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Q&A: Ask Jeeves CEO Robert Wrubel

Here's a question for Ask Jeeves:

How does a company with scarcely $1 million in quarterly revenue post the third best stock debut of all time?

According to Securities Data, only and have ever surpassed the 363 percent first day gain posted by Ask Jeeves Inc. (Nasdaq: ASKJ), which went public Thursday. CEO Robert Wrubel now finds himself in charge of a company worth almost $1.6 billion, or roughly 1,500 times revenue -- an impressive valuation for a company whose main selling point is a search engine, albeit one that lets users frame queries as questions in naturally phrased sentences.

ZDII briefly spoke to Wrubel shortly after his company went public. Excerpts from the telephone interview:

ZDII: How do you account for your stock's first day performance?

Wrubel: I think people are excited about what Ask Jeeves does. I think they like the first part, with our website's natural language query -- I think fundamentally that that is really a direction in which the Web has to move. It's something that people can touch and experience for themselves, and see that it works.

And the second part is, we help corporations answer question from their customers. We're taking our tools and our technology approach that enables a corporation's customers to ask a question and engage in the same kind of dialogue that you have on our website.

ZDII: When did you realize that this was going to be a huge success?

Wrubel: It's hard to say. The market's got so many uncertainties, with Fed and interest rates and all that. The main job that we have is just telling our story and trusting the market to feed off that.

ZDII: Surely you must have had some expectations for today?

Wrubel: As an entrepreneur, I always think big, but try to temper my expectations, I always live a paranoid life. It (Thursday's stock performance) is great -- but now, it's back to business.

ZDII: Some critics, including my boss here at ZDII, have said Ask Jeeves is a company that's "too green to go public." How do you respond to that?

Wrubel: We always carefully look at the timing of these kinds of financial events. Our company has great momentum and a great management team, and the public market really has a desire to help companies with great, powerful services, (that) have the tools and the currency to invest in growing.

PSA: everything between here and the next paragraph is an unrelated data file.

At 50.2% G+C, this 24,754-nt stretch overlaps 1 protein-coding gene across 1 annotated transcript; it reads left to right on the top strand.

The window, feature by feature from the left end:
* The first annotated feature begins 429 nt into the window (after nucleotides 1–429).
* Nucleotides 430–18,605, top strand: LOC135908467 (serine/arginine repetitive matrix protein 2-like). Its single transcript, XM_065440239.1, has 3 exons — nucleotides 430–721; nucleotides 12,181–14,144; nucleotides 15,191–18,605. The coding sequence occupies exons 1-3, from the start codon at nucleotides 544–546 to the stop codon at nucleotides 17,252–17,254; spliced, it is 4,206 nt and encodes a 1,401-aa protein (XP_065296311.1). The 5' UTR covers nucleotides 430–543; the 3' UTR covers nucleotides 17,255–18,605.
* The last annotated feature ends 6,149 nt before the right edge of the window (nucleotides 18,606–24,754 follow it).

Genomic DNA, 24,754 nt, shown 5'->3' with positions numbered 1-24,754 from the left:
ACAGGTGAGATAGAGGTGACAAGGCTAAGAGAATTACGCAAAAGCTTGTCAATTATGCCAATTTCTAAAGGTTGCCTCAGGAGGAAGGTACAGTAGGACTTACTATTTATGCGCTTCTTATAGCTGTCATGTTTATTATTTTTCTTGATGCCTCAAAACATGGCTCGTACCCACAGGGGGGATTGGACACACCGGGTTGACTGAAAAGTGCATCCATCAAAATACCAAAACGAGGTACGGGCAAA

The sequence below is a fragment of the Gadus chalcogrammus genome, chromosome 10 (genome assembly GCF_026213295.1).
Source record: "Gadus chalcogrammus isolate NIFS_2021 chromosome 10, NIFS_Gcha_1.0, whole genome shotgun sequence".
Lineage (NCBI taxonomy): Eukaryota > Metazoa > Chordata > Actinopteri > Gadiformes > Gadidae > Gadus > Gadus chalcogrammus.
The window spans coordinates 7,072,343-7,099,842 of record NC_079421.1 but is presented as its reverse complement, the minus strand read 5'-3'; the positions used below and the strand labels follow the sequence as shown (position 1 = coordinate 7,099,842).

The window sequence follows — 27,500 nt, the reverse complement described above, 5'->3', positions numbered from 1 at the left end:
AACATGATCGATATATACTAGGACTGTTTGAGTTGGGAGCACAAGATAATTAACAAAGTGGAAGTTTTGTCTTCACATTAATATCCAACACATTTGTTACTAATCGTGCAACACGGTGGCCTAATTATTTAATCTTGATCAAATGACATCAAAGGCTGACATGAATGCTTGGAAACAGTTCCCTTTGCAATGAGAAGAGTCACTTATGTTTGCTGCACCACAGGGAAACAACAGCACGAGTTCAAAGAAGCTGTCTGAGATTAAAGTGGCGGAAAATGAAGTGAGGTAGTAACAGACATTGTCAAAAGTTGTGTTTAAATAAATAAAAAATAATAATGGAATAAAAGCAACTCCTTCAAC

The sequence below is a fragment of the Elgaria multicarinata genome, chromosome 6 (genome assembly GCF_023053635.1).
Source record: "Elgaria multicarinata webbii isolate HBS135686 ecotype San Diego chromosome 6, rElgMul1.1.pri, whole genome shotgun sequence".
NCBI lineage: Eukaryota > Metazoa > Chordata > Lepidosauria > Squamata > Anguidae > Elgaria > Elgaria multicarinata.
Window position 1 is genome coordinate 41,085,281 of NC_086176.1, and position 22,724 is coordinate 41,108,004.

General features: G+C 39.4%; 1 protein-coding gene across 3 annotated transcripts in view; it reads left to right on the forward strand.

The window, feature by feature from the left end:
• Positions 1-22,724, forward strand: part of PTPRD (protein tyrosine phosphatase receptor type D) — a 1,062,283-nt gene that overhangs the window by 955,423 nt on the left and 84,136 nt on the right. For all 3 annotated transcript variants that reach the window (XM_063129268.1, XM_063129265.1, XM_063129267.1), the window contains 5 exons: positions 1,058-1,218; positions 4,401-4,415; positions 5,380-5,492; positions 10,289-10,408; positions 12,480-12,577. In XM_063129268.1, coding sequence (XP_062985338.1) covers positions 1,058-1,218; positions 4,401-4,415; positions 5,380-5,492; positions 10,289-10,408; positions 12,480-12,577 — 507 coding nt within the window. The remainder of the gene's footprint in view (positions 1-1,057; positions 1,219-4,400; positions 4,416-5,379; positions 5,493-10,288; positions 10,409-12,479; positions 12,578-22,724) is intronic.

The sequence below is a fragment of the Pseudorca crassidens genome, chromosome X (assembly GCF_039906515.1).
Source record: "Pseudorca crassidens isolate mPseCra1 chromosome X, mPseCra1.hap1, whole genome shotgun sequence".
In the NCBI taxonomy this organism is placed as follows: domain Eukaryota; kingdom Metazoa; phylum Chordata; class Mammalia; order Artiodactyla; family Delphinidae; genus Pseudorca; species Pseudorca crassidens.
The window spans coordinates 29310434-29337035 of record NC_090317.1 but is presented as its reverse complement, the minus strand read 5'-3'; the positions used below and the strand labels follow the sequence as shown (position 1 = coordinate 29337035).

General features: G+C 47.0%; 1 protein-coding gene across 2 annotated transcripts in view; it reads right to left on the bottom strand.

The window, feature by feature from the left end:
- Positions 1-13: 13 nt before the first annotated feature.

It's always in the eyes of the beholder, but from our perspective, we're very excited about what we'll able to do and how quickly we'll be able to grow.

Just let your boss know he can just watch the company grow and see what happens.

ZDII: What kind of criteria should a company be using in determining when to go public? What was your defining moment in deciding to do it?

Wrubel: I think when you feel confident about your ability to execute on your plans, and to manage expectations. That's really the key criteria.

ZDII: What type of services are you looking to add? Most portals try to add things around the basic query engine.

Wrubel: There's a lot of things we could do, and we're listening to what the customers want from out site all the time. So we'll really let customers kind of guide us, as to the things that they're most interested in. So you'll see those kinds of plans unfold.

And then we have our corporate service customers, and they are looking for great new enhancements with what we can do to help them improve their relationships with online customers.

So we'll let the customers kind of point the way in that direction.

ZDII: So nothing specific yet then?>